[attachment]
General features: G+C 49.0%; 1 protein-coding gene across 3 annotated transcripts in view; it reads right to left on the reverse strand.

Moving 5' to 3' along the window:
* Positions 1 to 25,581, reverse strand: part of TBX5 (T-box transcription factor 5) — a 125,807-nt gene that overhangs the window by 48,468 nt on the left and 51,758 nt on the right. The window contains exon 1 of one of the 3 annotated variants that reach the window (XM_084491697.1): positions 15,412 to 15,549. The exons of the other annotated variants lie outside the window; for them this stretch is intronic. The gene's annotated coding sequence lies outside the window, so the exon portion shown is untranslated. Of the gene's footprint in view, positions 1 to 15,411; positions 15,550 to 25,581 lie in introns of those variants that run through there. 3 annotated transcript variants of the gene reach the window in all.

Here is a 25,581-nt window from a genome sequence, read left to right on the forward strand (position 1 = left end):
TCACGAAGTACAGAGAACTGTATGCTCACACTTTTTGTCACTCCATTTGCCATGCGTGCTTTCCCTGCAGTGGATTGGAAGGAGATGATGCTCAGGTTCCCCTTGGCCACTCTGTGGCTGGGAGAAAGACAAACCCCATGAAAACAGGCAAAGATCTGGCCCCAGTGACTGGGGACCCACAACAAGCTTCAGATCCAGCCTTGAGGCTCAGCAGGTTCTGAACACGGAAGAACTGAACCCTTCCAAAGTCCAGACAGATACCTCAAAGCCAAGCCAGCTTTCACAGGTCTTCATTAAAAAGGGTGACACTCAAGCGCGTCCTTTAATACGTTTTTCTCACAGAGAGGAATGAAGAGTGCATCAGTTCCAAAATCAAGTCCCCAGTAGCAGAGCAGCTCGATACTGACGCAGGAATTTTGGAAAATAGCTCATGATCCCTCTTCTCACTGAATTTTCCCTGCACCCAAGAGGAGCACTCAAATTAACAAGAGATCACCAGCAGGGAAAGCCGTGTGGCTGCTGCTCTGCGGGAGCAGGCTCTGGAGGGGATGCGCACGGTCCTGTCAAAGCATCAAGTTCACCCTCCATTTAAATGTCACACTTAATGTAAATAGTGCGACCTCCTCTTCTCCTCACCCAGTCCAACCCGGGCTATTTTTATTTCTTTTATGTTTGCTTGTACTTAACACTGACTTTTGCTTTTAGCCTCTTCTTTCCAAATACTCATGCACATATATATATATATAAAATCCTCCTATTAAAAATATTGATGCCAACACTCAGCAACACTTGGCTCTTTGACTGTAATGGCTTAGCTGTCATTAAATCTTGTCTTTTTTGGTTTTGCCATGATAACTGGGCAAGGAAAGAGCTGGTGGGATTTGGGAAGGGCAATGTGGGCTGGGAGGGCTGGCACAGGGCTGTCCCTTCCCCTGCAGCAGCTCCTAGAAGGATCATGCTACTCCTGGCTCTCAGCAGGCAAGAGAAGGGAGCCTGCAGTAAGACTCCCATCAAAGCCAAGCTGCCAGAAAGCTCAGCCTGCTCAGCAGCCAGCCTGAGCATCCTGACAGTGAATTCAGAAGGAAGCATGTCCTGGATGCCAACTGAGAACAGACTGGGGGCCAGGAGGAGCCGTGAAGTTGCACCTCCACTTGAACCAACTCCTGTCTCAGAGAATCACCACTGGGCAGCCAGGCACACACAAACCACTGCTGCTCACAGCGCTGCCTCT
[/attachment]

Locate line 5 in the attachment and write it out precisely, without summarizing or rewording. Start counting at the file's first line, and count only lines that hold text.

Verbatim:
TCACGAAGTACAGAGAACTGTATGCTCACACTTTTTGTCACTCCATTTGCCATGCGTGCTTTCCCTGCAGTGGATTGGAAGGAGATGATGCTCAGGTTCCCCTTGGCCACTCTGTGGCTGGGAGAAAGACAAACCCCATGAAAACAGGCAAAGATCTGGCCCCAGTGACTGGGGACCCACAACAAGCTTCAGATCCAGCCTTGAGGCTCAGCAGGTTCTGAACACGGAAGAACTGAACCCTTCCAAAGTCCAGACAGATACCTCAAAGCCAAGCCAGCTTTCACAGGTCTTCATTAAAAAGGGTGACACTCAAGCGCGTCCTTTAATACGTTTTTCTCACAGAGAGGAATGAAGAGTGCATCAGTTCCAAAATCAAGTCCCCAGTAGCAGAGCAGCTCGATACTGACGCAGGAATTTTGGAAAATAGCTCATGATCCCTCTTCTCACTGAATTTTCCCTGCACCCAAGAGGAGCACTCAAATTAACAAGAGATCACCAGCAGGGAAAGCCGTGTGGCTGCTGCTCTGCGGGAGCAGGCTCTGGAGGGGATGCGCACGGTCCTGTCAAAGCATCAAGTTCACCCTCCATTTAAATGTCACACTTAATGTAAATAGTGCGACCTCCTCTTCTCCTCACCCAGTCCAACCCGGGCTATTTTTATTTCTTTTATGTTTGCTTGTACTTAACACTGACTTTTGCTTTTAGCCTCTTCTTTCCAAATACTCATGCACATATATATATATATAAAATCCTCCTATTAAAAATATTGATGCCAACACTCAGCAACACTTGGCTCTTTGACTGTAATGGCTTAGCTGTCATTAAATCTTGTCTTTTTTGGTTTTGCCATGATAACTGGGCAAGGAAAGAGCTGGTGGGATTTGGGAAGGGCAATGTGGGCTGGGAGGGCTGGCACAGGGCTGTCCCTTCCCCTGCAGCAGCTCCTAGAAGGATCATGCTACTCCTGGCTCTCAGCAGGCAAGAGAAGGGAGCCTGCAGTAAGACTCCCATCAAAGCCAAGCTGCCAGAAAGCTCAGCCTGCTCAGCAGCCAGCCTGAGCATCCTGACAGTGAATTCAGAAGGAAGCATGTCCTGGATGCCAACTGAGAACAGACTGGGGGCCAGGAGGAGCCGTGAAGTTGCACCTCCACTTGAACCAACTCCTGTCTCAGAGAATCACCACTGGGCAGCCAGGCACACACAAACCACTGCTGCTCACAGCGCTGCCTCT